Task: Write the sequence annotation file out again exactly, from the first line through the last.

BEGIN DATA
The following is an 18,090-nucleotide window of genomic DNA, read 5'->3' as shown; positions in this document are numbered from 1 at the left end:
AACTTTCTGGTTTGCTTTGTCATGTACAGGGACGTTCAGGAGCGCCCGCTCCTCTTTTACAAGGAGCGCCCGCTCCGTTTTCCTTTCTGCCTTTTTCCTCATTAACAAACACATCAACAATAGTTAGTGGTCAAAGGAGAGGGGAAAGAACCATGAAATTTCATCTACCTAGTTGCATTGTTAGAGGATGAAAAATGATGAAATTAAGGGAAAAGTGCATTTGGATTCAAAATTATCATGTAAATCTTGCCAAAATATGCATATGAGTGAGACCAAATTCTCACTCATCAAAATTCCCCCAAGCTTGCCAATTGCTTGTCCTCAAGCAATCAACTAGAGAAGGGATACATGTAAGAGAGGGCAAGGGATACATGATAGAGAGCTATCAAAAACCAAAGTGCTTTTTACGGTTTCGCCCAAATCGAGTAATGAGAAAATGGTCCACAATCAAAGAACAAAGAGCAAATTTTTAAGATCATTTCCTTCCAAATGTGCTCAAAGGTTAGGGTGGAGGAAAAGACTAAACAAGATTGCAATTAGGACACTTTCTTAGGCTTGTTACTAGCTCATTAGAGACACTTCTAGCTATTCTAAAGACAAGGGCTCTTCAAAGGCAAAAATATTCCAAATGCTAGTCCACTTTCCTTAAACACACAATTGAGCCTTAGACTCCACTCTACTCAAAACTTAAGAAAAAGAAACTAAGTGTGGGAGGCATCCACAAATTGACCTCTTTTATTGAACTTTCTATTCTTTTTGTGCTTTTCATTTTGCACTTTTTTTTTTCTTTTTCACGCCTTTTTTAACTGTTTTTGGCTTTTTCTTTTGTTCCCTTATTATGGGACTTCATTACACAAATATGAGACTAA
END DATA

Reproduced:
The following is an 18,090-nucleotide window of genomic DNA, read 5'->3' as shown; positions in this document are numbered from 1 at the left end:
AACTTTCTGGTTTGCTTTGTCATGTACAGGGACGTTCAGGAGCGCCCGCTCCTCTTTTACAAGGAGCGCCCGCTCCGTTTTCCTTTCTGCCTTTTTCCTCATTAACAAACACATCAACAATAGTTAGTGGTCAAAGGAGAGGGGAAAGAACCATGAAATTTCATCTACCTAGTTGCATTGTTAGAGGATGAAAAATGATGAAATTAAGGGAAAAGTGCATTTGGATTCAAAATTATCATGTAAATCTTGCCAAAATATGCATATGAGTGAGACCAAATTCTCACTCATCAAAATTCCCCCAAGCTTGCCAATTGCTTGTCCTCAAGCAATCAACTAGAGAAGGGATACATGTAAGAGAGGGCAAGGGATACATGATAGAGAGCTATCAAAAACCAAAGTGCTTTTTACGGTTTCGCCCAAATCGAGTAATGAGAAAATGGTCCACAATCAAAGAACAAAGAGCAAATTTTTAAGATCATTTCCTTCCAAATGTGCTCAAAGGTTAGGGTGGAGGAAAAGACTAAACAAGATTGCAATTAGGACACTTTCTTAGGCTTGTTACTAGCTCATTAGAGACACTTCTAGCTATTCTAAAGACAAGGGCTCTTCAAAGGCAAAAATATTCCAAATGCTAGTCCACTTTCCTTAAACACACAATTGAGCCTTAGACTCCACTCTACTCAAAACTTAAGAAAAAGAAACTAAGTGTGGGAGGCATCCACAAATTGACCTCTTTTATTGAACTTTCTATTCTTTTTGTGCTTTTCATTTTGCACTTTTTTTTTTCTTTTTCACGCCTTTTTTAACTGTTTTTGGCTTTTTCTTTTGTTCCCTTATTATGGGACTTCATTACACAAATATGAGACTAA